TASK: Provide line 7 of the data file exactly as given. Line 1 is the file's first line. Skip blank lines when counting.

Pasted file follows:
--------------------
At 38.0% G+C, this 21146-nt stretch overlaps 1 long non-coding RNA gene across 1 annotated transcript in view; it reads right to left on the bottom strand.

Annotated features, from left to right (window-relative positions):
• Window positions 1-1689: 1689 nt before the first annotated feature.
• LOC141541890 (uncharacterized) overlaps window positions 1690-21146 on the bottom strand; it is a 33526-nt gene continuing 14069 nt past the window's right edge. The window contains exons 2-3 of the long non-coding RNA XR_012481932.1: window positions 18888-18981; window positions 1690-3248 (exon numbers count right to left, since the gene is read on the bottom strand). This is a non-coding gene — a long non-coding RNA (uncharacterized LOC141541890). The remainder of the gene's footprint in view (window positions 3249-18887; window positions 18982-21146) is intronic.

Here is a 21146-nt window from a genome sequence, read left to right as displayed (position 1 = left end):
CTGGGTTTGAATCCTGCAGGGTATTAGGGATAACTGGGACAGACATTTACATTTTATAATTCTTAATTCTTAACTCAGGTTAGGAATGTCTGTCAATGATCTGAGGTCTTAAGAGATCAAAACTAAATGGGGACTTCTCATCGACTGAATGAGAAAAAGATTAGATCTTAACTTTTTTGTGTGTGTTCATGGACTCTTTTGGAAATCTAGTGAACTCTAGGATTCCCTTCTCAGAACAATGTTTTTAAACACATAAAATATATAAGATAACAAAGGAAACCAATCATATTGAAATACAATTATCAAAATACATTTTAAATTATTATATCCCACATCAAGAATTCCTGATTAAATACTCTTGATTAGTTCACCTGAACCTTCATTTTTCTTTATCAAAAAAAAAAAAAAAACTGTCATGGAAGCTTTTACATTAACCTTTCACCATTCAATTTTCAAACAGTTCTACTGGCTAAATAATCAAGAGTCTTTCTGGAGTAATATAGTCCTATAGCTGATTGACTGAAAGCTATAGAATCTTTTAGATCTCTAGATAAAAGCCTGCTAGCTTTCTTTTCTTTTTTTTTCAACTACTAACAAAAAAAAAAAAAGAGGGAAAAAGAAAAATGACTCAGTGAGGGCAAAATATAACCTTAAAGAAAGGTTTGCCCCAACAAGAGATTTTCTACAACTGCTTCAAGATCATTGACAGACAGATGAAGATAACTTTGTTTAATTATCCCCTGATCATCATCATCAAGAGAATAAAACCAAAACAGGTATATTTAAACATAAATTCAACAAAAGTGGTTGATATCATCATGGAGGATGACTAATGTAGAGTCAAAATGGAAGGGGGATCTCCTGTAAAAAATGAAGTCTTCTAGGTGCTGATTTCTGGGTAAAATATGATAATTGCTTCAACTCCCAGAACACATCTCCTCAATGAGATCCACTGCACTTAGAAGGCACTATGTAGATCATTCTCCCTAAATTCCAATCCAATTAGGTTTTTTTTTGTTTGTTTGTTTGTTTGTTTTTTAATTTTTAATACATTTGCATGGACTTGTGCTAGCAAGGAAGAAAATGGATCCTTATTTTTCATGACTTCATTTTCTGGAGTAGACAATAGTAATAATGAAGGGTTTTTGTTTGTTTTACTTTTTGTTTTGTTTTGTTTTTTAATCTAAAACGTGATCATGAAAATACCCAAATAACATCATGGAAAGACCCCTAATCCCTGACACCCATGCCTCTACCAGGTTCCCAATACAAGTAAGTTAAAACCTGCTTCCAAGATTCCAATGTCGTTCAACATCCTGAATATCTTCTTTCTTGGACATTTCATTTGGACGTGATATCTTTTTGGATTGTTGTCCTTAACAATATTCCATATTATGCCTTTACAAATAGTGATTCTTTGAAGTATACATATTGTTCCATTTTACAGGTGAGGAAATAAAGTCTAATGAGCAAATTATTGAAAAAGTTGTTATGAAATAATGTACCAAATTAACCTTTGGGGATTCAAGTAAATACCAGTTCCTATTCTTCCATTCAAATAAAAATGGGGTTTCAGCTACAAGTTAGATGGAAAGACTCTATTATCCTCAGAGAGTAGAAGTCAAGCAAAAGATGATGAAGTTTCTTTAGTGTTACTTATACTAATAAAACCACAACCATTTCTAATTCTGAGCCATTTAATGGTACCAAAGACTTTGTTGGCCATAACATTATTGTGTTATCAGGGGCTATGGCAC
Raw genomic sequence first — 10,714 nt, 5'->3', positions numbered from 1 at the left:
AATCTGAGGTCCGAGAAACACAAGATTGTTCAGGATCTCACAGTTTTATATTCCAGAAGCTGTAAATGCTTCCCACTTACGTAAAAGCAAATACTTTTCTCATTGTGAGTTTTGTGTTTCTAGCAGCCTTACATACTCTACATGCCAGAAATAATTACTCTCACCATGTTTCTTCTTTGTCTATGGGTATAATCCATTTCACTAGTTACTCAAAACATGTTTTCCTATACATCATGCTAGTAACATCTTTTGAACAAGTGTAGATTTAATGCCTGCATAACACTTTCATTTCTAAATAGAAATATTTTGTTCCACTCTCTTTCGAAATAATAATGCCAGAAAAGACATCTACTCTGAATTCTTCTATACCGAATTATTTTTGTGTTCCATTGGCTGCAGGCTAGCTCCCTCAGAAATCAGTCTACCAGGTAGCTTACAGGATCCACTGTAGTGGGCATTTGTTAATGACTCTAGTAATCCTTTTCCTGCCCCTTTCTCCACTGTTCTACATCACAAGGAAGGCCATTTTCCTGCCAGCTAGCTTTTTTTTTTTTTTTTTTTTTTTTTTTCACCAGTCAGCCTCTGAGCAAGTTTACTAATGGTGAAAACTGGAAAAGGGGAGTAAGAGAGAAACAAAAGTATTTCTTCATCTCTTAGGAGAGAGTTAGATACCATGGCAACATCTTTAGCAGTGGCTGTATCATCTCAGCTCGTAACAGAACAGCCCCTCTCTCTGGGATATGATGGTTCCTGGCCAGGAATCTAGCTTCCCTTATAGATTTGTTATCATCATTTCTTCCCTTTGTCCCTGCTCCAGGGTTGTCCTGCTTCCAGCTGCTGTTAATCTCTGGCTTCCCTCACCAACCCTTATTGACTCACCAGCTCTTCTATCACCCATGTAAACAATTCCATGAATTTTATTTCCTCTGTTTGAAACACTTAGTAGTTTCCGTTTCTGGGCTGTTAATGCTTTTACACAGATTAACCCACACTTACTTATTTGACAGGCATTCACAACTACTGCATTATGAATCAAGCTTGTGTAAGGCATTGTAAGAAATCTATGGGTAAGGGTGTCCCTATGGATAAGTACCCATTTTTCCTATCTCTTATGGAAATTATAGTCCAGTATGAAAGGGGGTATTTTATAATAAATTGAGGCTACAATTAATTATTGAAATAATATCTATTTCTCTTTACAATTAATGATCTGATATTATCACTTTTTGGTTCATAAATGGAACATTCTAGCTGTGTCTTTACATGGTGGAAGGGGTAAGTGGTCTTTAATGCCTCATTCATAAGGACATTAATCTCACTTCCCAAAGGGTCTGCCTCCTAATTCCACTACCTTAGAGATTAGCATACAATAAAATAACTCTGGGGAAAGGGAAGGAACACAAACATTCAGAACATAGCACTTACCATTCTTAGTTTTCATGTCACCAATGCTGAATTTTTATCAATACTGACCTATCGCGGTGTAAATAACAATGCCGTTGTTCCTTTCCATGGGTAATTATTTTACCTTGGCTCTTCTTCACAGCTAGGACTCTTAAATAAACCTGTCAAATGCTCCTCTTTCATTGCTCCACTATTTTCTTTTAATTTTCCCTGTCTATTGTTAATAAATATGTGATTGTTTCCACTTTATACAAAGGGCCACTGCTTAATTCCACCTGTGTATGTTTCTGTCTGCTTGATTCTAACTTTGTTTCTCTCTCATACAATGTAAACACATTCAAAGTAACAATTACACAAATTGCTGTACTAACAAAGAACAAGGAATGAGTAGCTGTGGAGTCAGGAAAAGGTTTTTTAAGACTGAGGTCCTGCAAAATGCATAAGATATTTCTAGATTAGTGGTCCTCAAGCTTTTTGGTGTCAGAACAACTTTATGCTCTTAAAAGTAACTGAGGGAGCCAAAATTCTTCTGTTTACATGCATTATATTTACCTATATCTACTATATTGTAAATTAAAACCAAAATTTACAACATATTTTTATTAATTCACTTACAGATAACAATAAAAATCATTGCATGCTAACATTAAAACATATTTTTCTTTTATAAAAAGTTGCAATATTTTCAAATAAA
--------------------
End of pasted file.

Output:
Raw genomic sequence first — 10,714 nt, 5'->3', positions numbered from 1 at the left: